As I think you and others have pointed out, the crises in which we are embroiled offer a once in a lifetime opportunity to perhaps finally get it right as a society. (emphasis added, CHS) Our eyes have been hurt wide open, our flight-or-fight awareness keened.

The books both deal with something that I think most of us have intuited at some point in our individual struggles for security--the paradox of want amidst plenty. Neither book makes wild speculation about a Utopia at hand but for some simple oversight. Both are pragmatic and unsparingly analytical.

The first The Natural Economic Order (out of print) by Silvio Gesell is a eloquent response to Marx and Prudhon. I suppose it could be summarized as a proposal to insure that money be made only as valuable as the goods for which it can be exchanged. This seems a modest proposal, and indeed most of the macro-economic and central bank monetary policy seems to have already been accepted in modern theory and practice.

It would be disingenuous of me to pretend that this book is not, in many ways, revolutionary. But the revolution is not what you might think. He is not advocating centrally planned economies or free market capitalism. His insight into the problem of price stability and fiat currency manipulation is an exponential leap in understanding the boom bust cycles that dog all economies whether metal or fiat based. He proves that it is the accumulation of currency for the purpose of collecting interest that creates supply imbalances that can only be worked through by generational currency collapses. You have to read it yourself. I am still too dumfounded by its genius to explain. Here is the link:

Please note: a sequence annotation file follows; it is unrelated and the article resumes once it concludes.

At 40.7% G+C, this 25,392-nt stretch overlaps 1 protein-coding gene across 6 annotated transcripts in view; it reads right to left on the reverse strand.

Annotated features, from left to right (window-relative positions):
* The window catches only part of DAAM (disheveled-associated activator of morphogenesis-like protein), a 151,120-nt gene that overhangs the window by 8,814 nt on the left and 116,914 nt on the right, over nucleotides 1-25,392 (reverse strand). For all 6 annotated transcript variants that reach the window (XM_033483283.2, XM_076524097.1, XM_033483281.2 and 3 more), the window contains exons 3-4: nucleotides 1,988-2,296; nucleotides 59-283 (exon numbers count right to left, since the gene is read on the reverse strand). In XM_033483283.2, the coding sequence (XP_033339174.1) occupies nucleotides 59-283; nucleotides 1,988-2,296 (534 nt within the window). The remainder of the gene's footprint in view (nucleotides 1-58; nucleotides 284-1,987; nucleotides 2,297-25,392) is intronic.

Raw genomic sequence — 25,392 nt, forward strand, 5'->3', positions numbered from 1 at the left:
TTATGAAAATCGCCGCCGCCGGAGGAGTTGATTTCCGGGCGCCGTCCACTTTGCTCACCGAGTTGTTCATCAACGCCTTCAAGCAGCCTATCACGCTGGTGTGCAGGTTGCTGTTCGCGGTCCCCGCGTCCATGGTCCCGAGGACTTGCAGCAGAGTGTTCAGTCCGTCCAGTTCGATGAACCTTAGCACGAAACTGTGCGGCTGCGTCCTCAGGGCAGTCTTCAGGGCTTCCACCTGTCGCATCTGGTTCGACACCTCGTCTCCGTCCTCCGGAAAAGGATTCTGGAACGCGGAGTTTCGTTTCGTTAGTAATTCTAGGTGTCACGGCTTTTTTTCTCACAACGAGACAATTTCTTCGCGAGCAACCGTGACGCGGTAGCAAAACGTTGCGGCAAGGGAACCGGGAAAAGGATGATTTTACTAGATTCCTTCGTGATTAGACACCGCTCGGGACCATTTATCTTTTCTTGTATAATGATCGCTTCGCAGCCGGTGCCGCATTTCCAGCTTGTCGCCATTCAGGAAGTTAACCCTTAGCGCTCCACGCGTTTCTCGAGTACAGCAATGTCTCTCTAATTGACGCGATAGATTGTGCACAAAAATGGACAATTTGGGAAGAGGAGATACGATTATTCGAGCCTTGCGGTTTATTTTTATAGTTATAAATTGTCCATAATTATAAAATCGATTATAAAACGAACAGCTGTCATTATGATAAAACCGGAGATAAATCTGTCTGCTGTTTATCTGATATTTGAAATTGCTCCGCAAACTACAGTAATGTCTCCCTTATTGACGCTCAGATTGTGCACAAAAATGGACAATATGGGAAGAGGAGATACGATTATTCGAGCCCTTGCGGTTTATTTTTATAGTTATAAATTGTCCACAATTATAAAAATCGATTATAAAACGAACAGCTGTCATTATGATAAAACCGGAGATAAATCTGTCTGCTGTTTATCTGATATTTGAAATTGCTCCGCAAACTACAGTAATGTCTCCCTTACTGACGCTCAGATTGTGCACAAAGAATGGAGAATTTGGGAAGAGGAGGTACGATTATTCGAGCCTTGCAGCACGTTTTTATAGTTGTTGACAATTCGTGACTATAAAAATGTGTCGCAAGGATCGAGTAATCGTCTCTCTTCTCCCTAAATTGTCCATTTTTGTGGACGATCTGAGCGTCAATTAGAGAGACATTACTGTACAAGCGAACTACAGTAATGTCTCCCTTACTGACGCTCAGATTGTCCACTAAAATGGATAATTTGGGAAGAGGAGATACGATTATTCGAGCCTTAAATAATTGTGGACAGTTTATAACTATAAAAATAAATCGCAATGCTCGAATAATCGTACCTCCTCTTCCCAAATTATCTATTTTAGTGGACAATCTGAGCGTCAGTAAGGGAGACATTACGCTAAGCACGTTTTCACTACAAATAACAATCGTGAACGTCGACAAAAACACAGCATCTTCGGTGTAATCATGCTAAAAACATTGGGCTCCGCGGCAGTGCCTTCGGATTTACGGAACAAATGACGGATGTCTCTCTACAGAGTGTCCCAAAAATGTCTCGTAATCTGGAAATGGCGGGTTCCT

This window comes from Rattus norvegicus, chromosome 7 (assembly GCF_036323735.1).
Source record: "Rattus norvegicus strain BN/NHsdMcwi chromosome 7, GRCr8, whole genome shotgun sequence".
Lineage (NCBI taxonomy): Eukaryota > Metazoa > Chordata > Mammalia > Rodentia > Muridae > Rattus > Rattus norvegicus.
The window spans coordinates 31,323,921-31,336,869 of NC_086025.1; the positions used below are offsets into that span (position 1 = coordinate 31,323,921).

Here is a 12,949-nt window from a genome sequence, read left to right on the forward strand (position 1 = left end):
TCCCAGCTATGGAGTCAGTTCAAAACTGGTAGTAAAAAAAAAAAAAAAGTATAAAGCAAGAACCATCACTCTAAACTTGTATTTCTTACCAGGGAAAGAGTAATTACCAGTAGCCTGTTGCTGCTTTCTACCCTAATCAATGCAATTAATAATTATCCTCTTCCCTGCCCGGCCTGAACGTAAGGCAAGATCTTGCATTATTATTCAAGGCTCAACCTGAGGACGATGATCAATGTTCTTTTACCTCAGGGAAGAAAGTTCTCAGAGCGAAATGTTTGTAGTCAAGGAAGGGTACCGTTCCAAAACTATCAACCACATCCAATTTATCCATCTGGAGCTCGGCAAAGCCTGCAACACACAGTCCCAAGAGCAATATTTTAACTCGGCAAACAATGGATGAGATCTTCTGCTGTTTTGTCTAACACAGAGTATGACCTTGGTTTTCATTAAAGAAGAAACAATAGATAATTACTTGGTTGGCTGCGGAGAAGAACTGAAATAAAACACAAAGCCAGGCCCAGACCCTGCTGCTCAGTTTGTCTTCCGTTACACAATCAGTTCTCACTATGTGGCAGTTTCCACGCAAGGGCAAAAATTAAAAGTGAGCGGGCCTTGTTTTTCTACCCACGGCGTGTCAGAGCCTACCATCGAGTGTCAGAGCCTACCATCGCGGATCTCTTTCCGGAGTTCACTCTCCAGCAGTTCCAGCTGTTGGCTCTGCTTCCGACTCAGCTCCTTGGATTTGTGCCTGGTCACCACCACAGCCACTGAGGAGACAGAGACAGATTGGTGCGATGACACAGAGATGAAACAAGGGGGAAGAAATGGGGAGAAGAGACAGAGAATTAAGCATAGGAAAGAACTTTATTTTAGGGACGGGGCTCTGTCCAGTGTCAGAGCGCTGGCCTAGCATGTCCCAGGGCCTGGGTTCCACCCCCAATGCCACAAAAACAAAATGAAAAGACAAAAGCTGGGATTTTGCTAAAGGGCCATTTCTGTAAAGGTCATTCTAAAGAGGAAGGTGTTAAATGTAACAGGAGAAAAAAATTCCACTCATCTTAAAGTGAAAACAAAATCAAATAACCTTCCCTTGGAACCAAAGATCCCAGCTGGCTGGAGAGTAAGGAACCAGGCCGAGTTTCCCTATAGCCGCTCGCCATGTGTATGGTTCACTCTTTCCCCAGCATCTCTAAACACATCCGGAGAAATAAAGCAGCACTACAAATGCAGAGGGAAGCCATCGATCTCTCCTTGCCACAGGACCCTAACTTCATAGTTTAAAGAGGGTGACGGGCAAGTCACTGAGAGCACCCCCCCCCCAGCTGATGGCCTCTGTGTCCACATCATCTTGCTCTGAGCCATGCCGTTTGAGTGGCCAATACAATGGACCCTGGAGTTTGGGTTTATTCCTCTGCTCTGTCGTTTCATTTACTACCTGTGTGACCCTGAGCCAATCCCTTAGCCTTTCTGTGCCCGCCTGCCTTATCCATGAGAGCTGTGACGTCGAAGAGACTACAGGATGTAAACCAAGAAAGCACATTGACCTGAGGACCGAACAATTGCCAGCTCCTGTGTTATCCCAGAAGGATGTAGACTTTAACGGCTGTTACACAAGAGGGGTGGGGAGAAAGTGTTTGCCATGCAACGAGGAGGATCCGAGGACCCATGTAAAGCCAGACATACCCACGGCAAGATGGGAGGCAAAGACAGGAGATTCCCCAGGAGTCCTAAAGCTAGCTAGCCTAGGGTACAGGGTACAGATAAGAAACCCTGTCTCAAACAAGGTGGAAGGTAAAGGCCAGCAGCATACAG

The other book I have not thoroughly read as yet. But, in its erudition and the thoroughness (Thoreauness?) of its research, it is reminiscent of Naomi Klien's The Shock Doctrine: The Rise of Disaster Capitalism (which I also recommend). This book also points a way out of the current crisis, but is more of a philosophical treatise. It is The Ascent of Humanity by Charles Eisenstien and can be purchased or read online here The Ascent of Humanity.

This book also speaks to that intuition within us that, the solutions to our current crises will involve, as with all crises from which we have emerged, the currency of cooperation.